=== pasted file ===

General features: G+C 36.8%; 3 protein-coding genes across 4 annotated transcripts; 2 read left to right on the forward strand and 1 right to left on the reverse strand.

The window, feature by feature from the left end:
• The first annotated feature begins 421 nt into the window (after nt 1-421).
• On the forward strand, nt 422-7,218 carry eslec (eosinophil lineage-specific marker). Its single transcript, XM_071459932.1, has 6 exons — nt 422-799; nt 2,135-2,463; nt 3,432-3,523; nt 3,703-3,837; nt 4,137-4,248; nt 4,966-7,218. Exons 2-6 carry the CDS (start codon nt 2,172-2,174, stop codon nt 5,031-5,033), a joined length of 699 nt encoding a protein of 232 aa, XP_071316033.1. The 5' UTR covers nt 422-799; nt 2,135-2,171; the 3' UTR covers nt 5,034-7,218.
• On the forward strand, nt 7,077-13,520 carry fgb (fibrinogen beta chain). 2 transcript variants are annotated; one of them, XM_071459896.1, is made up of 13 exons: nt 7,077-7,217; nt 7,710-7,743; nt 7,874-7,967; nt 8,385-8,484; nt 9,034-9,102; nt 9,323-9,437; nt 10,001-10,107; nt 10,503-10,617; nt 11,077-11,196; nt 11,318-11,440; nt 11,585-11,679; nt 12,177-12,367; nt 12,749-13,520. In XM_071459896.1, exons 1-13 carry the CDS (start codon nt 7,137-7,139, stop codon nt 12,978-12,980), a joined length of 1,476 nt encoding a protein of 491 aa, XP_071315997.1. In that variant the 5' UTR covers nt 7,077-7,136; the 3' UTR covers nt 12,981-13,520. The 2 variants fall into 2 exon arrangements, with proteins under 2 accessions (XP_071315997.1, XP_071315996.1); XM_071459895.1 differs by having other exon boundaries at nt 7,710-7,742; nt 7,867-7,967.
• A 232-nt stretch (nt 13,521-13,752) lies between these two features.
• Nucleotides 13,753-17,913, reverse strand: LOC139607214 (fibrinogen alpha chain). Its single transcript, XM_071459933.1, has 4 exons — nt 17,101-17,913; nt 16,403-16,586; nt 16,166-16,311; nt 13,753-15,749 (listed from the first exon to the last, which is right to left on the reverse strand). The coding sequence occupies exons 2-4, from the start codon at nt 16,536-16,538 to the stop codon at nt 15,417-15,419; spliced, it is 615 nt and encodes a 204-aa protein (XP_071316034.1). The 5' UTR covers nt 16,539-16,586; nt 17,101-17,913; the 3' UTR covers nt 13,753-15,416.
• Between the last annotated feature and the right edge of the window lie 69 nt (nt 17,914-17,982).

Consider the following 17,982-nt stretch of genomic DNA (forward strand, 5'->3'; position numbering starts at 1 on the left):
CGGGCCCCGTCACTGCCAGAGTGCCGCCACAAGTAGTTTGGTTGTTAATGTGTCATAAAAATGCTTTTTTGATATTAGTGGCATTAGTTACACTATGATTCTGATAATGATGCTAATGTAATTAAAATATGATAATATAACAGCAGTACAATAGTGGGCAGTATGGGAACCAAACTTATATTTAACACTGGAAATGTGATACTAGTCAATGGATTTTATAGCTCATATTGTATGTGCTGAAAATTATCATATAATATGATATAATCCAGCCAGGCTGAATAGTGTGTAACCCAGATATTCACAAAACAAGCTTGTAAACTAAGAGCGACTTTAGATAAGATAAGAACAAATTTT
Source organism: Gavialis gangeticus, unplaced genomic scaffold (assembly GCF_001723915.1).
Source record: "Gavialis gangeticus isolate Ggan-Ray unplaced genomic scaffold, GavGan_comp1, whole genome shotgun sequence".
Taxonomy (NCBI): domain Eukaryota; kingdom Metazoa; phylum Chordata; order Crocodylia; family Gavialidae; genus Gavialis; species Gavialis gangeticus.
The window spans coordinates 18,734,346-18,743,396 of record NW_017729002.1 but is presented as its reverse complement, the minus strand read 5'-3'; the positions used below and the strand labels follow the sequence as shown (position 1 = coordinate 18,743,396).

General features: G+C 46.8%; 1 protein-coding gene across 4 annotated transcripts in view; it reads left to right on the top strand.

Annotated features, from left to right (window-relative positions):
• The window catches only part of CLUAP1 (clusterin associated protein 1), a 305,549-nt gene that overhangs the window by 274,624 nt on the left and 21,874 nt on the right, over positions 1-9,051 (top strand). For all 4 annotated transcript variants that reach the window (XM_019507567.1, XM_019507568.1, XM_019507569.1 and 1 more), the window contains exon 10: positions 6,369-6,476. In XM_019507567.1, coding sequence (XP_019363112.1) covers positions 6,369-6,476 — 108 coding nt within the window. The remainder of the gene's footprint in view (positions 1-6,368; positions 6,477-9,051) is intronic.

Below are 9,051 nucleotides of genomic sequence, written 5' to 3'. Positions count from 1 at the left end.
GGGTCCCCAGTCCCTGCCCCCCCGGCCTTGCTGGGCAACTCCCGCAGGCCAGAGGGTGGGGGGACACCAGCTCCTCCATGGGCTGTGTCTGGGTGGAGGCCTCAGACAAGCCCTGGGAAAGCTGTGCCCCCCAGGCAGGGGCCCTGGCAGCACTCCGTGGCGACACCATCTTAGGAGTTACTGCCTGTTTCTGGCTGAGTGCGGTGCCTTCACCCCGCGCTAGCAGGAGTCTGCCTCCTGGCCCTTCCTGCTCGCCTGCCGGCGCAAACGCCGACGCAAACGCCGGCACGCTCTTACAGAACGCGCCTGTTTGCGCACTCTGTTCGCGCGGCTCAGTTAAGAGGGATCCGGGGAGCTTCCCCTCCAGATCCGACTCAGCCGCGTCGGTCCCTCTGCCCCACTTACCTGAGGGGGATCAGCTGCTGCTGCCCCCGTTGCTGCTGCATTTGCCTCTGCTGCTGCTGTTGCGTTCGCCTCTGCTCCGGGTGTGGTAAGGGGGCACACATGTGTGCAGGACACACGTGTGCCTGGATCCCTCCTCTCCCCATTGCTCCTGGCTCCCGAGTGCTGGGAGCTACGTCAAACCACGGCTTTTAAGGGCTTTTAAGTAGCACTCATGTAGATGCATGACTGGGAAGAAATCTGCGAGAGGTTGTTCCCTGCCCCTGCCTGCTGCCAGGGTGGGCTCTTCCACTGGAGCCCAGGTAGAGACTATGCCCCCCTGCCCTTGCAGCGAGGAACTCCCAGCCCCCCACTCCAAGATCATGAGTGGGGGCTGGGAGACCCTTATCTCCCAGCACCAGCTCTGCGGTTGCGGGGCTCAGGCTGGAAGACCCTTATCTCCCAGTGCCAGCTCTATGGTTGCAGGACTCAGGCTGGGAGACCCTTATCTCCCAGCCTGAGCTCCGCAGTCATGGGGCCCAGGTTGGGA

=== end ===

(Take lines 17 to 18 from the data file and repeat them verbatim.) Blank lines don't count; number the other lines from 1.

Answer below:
• The window catches only part of CLUAP1 (clusterin associated protein 1), a 305,549-nt gene that overhangs the window by 274,624 nt on the left and 21,874 nt on the right, over positions 1-9,051 (top strand). For all 4 annotated transcript variants that reach the window (XM_019507567.1, XM_019507568.1, XM_019507569.1 and 1 more), the window contains exon 10: positions 6,369-6,476. In XM_019507567.1, coding sequence (XP_019363112.1) covers positions 6,369-6,476 — 108 coding nt within the window. The remainder of the gene's footprint in view (positions 1-6,368; positions 6,477-9,051) is intronic.

Below are 9,051 nucleotides of genomic sequence, written 5' to 3'. Positions count from 1 at the left end.